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NEC TurboGrafx 16 Screenshots
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NEC TurboGrafx 16
Released August 1989
In Japan, shortly after the introduction of Nintendo's Famicom (Japan's version of the NES), the electronics giant NEC entered into the video game market with the introduction of their "next generation" system, known as the PC Engine (PCE). The PCE boasted a 16-bit graphics chip capable of displaying up to 256 colors on screen at once, at a number of resolutions. Although its CPU wasn't much more powerful that of the NES, its spectacular graphics chip and six-channel sound bettered the Famicom in every way. It utilized a sleek new card format (PCE games are either HuCards or Turbochips) to hold its software, rather than bulky cartridges. It was also the first console to boast a CD-ROM drive, for full orchestral soundtracks and even (gasp!) full motion video. The PC Engine was immensely popular in Japan, outselling the Famicom by a significant margin.

In 1989, two years after its Japanese introduction, NEC announced plans to bring the PC Engine overseas, to the booming video game market of the U.S. With a huge library of Japanese software, it seemed to many as though the system couldn't possibly fail.


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NEC TurboGrafx 16 CD Screenshots
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NEC TurboGrafx 16 CD
Released August 01, 1990 for $399.99
The TurboGrafx-CD debuted on Aug. 1, 1990 at a prohibitive $399.99 (and did not include a pack-in game). Monster Lair (Wonder Boy III: Monster Lair) and Fighting Street (Street Fighter) were the initial TurboGrafx-CD titles. Ys Book I & II soon followed. However, the TurboGrafx-CD catalog grew at a very slow rate compared to the library of TurboChip (HuCard) titles.

The TurboGrafx-CD came packaged in a very large box, 85% of which was filled with protective styrofoam inserts. By some accounts, no other video game console (or peripheral) has been packaged in such an overkill manner. The TurboGrafx-CD did however come with a large plastic "carrying case" that could comfortably hold the TurboGrafx-16 base system, TurboGrafx-CD, all AC adapters, 2 – 3 controllers, and a few games.

Although the TurboGrafx-CD library was relatively small, American gamers could draw from a wide range of Japanese software since there was no region protection on TG-CD / PC Engine CD-ROM software. Many mail order (and some brick-and-mortar) import stores advertised Japanese PCE CD and HuCard titles in the video game publications of the era.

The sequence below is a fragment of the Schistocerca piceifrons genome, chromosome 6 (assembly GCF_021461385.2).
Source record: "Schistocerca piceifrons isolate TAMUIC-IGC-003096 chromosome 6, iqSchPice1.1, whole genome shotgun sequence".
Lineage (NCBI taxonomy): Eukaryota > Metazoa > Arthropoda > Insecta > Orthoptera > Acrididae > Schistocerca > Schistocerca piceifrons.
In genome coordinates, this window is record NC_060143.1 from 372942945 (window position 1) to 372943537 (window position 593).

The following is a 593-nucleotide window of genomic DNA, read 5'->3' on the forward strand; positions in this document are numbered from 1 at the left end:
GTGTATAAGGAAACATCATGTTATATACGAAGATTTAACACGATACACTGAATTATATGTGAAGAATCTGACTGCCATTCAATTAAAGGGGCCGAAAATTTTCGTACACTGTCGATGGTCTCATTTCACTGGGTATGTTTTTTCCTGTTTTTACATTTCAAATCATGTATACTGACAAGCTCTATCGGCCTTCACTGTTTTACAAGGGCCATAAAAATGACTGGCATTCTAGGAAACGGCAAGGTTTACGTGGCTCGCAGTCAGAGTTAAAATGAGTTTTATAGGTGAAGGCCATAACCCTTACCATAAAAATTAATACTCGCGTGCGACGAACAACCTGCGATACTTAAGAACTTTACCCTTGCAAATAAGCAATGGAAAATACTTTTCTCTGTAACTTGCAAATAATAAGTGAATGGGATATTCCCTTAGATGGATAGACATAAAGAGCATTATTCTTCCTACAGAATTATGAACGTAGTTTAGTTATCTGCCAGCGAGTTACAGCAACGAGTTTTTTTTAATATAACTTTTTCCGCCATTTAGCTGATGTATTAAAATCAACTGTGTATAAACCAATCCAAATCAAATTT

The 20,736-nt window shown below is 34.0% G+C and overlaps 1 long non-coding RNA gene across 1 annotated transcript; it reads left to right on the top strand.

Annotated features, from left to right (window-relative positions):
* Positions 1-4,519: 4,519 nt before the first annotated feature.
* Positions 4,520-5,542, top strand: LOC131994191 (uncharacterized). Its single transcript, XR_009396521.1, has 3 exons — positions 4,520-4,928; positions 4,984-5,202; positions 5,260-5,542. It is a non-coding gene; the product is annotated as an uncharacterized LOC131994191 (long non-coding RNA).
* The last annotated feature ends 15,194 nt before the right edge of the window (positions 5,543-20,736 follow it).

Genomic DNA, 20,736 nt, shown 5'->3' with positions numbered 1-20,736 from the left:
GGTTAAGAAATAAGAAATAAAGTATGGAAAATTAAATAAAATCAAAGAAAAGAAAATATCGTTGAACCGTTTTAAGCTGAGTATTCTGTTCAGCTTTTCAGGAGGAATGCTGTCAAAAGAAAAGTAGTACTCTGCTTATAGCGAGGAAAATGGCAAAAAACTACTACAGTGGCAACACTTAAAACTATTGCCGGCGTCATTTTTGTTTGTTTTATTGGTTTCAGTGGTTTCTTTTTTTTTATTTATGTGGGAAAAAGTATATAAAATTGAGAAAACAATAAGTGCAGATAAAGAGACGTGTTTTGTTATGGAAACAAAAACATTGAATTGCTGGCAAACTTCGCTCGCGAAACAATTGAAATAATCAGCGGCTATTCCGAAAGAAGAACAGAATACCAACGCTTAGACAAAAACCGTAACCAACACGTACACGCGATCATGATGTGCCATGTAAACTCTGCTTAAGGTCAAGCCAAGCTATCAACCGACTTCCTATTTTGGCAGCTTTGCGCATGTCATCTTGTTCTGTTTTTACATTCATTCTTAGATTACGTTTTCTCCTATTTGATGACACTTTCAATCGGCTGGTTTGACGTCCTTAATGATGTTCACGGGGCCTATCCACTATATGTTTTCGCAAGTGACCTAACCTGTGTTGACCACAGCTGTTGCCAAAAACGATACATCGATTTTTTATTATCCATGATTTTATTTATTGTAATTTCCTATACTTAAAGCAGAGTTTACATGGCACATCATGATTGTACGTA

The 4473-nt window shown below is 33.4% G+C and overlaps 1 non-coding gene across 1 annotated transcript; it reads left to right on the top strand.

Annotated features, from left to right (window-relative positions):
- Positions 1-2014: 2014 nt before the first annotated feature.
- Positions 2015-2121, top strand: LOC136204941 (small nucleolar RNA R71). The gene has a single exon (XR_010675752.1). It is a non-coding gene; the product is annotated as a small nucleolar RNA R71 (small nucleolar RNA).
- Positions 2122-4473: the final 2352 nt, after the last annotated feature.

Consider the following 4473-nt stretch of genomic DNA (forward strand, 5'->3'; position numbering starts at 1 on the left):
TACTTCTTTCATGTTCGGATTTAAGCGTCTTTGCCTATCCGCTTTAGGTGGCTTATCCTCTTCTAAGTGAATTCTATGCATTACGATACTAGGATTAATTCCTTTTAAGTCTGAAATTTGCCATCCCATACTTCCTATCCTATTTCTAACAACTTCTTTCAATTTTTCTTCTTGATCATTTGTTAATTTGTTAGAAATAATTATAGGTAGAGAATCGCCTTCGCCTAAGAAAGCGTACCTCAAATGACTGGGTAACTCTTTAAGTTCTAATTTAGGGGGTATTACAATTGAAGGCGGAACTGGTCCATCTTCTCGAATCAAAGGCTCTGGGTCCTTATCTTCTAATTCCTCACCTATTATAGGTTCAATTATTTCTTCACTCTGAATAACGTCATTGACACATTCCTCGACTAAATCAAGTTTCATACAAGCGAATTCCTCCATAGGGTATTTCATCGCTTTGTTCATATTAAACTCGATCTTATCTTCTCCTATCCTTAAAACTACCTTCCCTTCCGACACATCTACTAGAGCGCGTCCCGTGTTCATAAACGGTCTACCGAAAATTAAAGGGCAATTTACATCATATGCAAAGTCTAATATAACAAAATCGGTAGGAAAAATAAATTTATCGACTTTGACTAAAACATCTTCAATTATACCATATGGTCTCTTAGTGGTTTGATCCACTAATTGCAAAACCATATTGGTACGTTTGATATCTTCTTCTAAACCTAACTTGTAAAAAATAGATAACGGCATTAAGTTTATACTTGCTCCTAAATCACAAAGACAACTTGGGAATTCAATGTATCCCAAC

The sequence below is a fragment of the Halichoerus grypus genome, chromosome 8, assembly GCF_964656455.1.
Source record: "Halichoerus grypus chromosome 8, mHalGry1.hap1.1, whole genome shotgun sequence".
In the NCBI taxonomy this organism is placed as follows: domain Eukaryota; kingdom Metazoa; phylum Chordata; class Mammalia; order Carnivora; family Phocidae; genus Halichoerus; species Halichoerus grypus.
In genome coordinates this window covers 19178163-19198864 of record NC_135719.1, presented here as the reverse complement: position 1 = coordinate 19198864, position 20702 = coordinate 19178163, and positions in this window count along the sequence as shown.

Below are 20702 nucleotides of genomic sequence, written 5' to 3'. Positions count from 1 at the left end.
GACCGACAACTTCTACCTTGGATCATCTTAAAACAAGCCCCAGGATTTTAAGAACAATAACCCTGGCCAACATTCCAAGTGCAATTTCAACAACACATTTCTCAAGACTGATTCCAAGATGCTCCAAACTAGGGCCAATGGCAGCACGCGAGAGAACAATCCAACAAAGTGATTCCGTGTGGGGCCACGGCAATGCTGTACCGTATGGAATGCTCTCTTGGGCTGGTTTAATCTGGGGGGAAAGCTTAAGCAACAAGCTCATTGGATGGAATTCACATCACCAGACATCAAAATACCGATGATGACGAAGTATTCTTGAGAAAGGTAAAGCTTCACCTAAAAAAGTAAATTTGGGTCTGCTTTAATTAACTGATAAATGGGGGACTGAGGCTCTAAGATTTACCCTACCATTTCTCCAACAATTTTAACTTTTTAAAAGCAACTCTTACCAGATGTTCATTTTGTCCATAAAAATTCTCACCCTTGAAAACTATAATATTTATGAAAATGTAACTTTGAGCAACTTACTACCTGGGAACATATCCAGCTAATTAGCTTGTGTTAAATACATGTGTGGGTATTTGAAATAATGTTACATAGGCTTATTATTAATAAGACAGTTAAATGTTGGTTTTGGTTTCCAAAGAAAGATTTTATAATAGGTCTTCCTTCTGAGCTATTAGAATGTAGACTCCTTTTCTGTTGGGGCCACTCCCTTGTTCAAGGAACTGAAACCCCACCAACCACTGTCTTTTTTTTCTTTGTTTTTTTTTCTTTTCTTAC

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NEC TurboDuo Screenshots
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NEC TurboDuo
Released October 1992
In 1992 TTi (Turbo Technologies Inc.) released the TurboDuo, the North American version of the Japanese Duo. The system combined the TurboGrafx-16 and an enhanced version of the CD-ROM drive (the "Super CD-ROM²") into a single unit. The system could play audio CDs, CD+Gs, CD-ROM2 and Super CD games as well as standard HuCards. The Super System Card required for some games when using the original CD add-on as well as some of the Japanese variants of the TurboGrafx was built in to the Duo rather than requiring the card to be inserted at all times when playing CD games. The original pack-in for the Turbo Duo included the system, one control pad, an AC adapter, RCA cables, Ys book I & II a CD-ROM2 title, a Super CD disc including Bonk's Adventure, Bonk's Revenge, Gates of Thunder and a secret version of Bomberman accessible via an easter egg. The system was also packaged with one random HuCard game which varied from system to system (note: Actually, Dungeon Explorer was the original HuCard pack-in for TurboDuo, although many titles were eventually used, such as IREM's Ninja Spirit and NAMCO's Final Lap Twin and then eventually a random pick).

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1970s Video Game Consoles | 1980s Video Game Consoles | 1990s Video Game Consoles | 2000 and Beyond
GameConsoles
Top 10 Game Consoles of All Time | 10 Game Consoles That Didn't Catch On | Game Console Clones
GameConsoles
Top Brands:Magnavox | Atari | Coleco | Mattel | Nintendo | Sega | Sony | Microsoft
GameConsoles



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